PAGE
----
The injuries were consistent with

My opinion

    The recent tear must I consider have been within 24 hours – I examined her between one & three – those injuries could be produced by act of sodomy –

    By me. I do not think that the injuries besides the tear being there collectively could be produced other than by violence.

    By Juror. I think that the tooth must have been lost within 48 hours at all events.

Guilty 

7 years imprisonment Bathurst penal servitude. * Whipping 25 strokes on 14 May –

Previous convictions October 73 June ’72 – (charged with feloniously (hitting ?) a horse – case not proceeded with)

21

* George Primmer’s Previous Convictions:

Offence

1.  Quarter Sessions December 1873 – Grievous bodily harm, inflicting
2.  Quarter Sessions March 1878 – Horse Stealing
3.  Lithgow Bench June 1880 – Larceny 
4.  Quarter Sessions July 1880 – Larceny & receiving 
5.  ditto 
6.  ditto 
7.  ditto 

Pleaded guilty to offences 5-7
Sentences 4-7 to be served concurrently. 

Sentence

– 12 months hard labour 
– 12 months hard labour. 
– 6 months hard labour. 
– 3 years hard labour. 
– 3 years hard labour. 
– 3 years hard labour. 
– 3 years hard labour. 

 

~ ~ ~ ~ ~

The Bathurst Times, Sat 25 Apr 1885 14

BATHURST CIRCUIT COURT.
SATURDAY, APRIL 25, [1885]
(Before His Honor Acting Judge MH Stephen, QC)

    The Bathurst Circuit Court was formally opened this morning with the usual formalities. The Hon WH Suttor, MLC, was authorised to act as Deputy Sheriff.

    Mr GH Reid prosecuted for the Crown. Mr Harold F Norrie was the acting Crown Solicitor; and Mr Gerald Campbell the Judge’s associate.

    The only barrister present, in addition to GH Reid, was Mr H Butterworth.

    The local solicitors were also in attendance.

    Among others present in the body of the Court were the Hon E Barton (Speaker of the Legislative Assembly), Mr Benjamin Lee, PM., Mr Superintendent Lydiard, Mr Kirkwood (Sheriff’s Officer), and Mr Forbes (governor of the gaol).

    The following cases were initiated or dealt with:–

~ ~ ~ ~ ~

The Bathurst Times, Mon 27 Apr 1885 15

BATHURST CIRCUIT COURT.
SATURDAY, APRIL 25
(Before His Honor Acting Judge WH Stephen, QC)

    Mr GH Reid prosecuted for the Crown. Mr Harold F Norrie was the acting Crown Solicitor; and Mr Gerald Campbell the Judge’s associate.
    After we went to press on Saturday the following cases were tried:–

UNNATURAL OFFENCE.

    George Primmer was charged with having, at Lithgow, on the 2nd January, 1885, committed an unnatural offence. He pleaded not guilty. The evidence in this case is unfit for publication. The prosecutrix, Ann Young, was an old woman about 60 years, and the prisoner a young and respectable looking working man with a wife and children. The witnesses having been examined, and the Judge having summed up, the jury retired, and after an absence of an hour, returned into court with a verdict of guilty. 

    His Honor said prisoner was subject to a long sentence, as well as a whipping. He was remanded for sentence.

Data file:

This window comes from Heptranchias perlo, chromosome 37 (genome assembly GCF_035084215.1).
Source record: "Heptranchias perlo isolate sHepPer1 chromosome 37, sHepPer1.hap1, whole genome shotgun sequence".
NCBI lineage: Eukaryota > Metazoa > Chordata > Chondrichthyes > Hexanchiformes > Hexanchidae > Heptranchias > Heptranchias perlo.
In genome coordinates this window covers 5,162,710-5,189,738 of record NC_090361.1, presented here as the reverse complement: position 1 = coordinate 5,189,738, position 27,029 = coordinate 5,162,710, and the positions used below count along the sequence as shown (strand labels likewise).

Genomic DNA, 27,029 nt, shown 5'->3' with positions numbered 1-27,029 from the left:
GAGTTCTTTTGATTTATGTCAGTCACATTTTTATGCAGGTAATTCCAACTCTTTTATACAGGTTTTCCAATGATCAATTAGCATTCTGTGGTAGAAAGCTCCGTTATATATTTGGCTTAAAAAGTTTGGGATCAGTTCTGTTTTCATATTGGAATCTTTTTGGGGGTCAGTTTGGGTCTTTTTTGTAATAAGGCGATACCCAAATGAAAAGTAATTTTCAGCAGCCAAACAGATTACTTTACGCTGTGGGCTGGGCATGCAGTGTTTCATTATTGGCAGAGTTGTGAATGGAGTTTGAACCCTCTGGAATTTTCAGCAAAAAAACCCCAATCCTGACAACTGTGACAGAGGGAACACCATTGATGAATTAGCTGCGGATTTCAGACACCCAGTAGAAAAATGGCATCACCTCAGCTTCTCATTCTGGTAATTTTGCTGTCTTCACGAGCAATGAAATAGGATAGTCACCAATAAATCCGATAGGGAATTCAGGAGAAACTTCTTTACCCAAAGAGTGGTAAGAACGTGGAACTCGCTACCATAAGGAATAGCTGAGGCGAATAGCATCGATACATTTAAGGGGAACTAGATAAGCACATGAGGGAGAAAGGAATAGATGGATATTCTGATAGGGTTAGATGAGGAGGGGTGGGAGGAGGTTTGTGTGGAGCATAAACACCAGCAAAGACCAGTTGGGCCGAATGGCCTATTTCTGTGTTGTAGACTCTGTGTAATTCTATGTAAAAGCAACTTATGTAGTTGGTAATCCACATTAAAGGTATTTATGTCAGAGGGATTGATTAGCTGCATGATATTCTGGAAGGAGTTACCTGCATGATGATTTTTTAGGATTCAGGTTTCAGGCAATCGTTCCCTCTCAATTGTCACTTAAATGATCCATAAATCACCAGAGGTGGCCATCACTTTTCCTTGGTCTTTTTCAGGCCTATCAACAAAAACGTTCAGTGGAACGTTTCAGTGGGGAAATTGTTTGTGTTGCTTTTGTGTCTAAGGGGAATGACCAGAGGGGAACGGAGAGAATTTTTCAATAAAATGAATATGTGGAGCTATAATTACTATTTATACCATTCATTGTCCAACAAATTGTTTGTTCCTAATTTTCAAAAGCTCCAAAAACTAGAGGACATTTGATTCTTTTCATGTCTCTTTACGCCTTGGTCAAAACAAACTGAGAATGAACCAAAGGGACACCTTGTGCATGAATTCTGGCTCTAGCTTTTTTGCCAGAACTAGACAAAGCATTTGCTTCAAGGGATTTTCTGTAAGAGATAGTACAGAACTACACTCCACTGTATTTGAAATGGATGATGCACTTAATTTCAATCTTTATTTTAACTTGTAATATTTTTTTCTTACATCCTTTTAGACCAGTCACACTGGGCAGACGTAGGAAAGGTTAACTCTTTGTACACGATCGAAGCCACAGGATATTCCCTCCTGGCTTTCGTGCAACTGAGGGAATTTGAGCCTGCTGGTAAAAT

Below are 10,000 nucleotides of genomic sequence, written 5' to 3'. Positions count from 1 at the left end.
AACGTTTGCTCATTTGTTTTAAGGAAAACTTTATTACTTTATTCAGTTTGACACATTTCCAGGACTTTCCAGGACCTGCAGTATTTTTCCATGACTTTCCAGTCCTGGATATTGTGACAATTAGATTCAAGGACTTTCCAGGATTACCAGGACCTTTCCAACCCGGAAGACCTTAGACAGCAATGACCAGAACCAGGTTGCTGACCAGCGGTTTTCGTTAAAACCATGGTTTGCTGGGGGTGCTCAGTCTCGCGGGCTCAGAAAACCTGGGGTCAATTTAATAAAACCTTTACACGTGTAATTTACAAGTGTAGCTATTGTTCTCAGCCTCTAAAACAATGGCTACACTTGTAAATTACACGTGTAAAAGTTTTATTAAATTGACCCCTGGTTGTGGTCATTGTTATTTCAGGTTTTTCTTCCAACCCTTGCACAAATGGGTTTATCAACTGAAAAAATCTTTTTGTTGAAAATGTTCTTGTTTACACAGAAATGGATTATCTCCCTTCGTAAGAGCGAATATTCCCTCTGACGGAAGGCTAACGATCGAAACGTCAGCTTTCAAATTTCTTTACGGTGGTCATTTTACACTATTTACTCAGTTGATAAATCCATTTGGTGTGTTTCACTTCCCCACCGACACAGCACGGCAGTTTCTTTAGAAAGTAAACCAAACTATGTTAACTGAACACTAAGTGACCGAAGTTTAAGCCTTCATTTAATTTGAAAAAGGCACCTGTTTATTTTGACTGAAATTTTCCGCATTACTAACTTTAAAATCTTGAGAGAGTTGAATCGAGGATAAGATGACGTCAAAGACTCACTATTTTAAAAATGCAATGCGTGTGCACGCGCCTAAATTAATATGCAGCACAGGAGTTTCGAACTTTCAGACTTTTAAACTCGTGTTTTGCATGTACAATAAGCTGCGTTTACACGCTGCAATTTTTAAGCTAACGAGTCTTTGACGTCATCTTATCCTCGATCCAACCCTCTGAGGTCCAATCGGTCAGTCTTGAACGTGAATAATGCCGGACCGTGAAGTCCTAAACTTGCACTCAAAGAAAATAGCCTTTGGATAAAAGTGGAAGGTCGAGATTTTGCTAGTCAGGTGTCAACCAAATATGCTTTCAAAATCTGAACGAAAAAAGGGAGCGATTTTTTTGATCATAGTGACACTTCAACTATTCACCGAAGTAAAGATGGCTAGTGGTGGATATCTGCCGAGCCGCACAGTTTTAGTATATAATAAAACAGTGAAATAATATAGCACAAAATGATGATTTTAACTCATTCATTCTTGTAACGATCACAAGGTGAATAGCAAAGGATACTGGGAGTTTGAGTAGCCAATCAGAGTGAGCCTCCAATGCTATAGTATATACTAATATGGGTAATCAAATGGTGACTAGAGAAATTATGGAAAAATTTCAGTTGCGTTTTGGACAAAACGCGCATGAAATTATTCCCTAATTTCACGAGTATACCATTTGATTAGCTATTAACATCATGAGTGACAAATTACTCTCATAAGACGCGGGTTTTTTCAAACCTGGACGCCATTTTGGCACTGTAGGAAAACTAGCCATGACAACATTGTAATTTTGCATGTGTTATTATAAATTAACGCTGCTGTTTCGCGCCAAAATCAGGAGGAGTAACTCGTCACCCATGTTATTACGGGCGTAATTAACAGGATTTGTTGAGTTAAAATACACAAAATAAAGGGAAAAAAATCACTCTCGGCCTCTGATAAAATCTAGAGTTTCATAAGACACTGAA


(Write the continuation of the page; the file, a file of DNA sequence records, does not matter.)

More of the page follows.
~ ~ ~ ~ ~

The Bathurst Times, Tue 28 Apr 1885 16

BATHURST CIRCUIT COURT.
MONDAY, APRIL 27
(Before His Honor Acting Judge MH Stephen, QC)

    Mr GH Reid prosecuted for the Crown. Mr Harold F Norrie was the acting Crown Solicitor; and Mr Gerald Campbell the Judge’s associate.
    His Honor took his seat on the bench at 10 am, the Hon WH Suttor, MLC acting as deputy sheriff.

TUESDAY, APRIL 28

     His Honor ascended the Bench at 9.30 am.

SENTENCES.

    Michael Rawson, convicted of stealing 47 sheep, the property of David McRae, of Campbell’s River, was brought up for sentence, and said he threw himself on the mercy of the Court.

    Mr Forbes read a list of convictions against the prisoner for sheep stealing, and kindred offences.

    His Honor said the crime of which the prisoner had been convicted was a most audacious one. He was sentenced to six years hard labour in Bathurst gaol. Prisoner asked if he could petition, but his Honor said there were no grounds for one.

    George Primmer, convicted of an unnatural offence at Lithgow, handed in a written statement to his Honor, solemnly declaring his innocence, and asserting that though his relations with the woman Young were immoral, they had not been of such a horrible character as the verdict of the jury would lead his Honor to infer. He prayed for a short if severe sentence, so that he should not be estranged from his wife and family.

His Honor said he concurred in the verdict of the jury, and the evidence of the woman was given in a straightforward manner, whatever her character was. It was evident prisoner was a disreputable person on his own showing.

    Mr Forbes, governor of the gaol, read a long list of previous convictions against the prisoner some of the sentences being heavy.

    His Honor said that if prisoner had been found guilty 2 years ago of the crime of which he was convicted, he would have been sentenced to death. He (the Judge) was disposed to inflict an exemplary and severe sentence, one that would meet the evident depravity of the prisoner. His Honor sentenced prisoner to 7 years’ penal servitude, and ordered that on the 14th May, 25 lashes be inflicted on him. If prisoner, in the meantime, had anything to place before the Executive Council in mitigation of the penalty, he could do so.

    Prisoner was then removed.

~ ~ ~ ~ ~

The Bathurst Free Press and Mining Journal, Wed 3 Jun 1885 17

GENERAL NEWS.
———◦———
LITHGOW.
(Mercury.)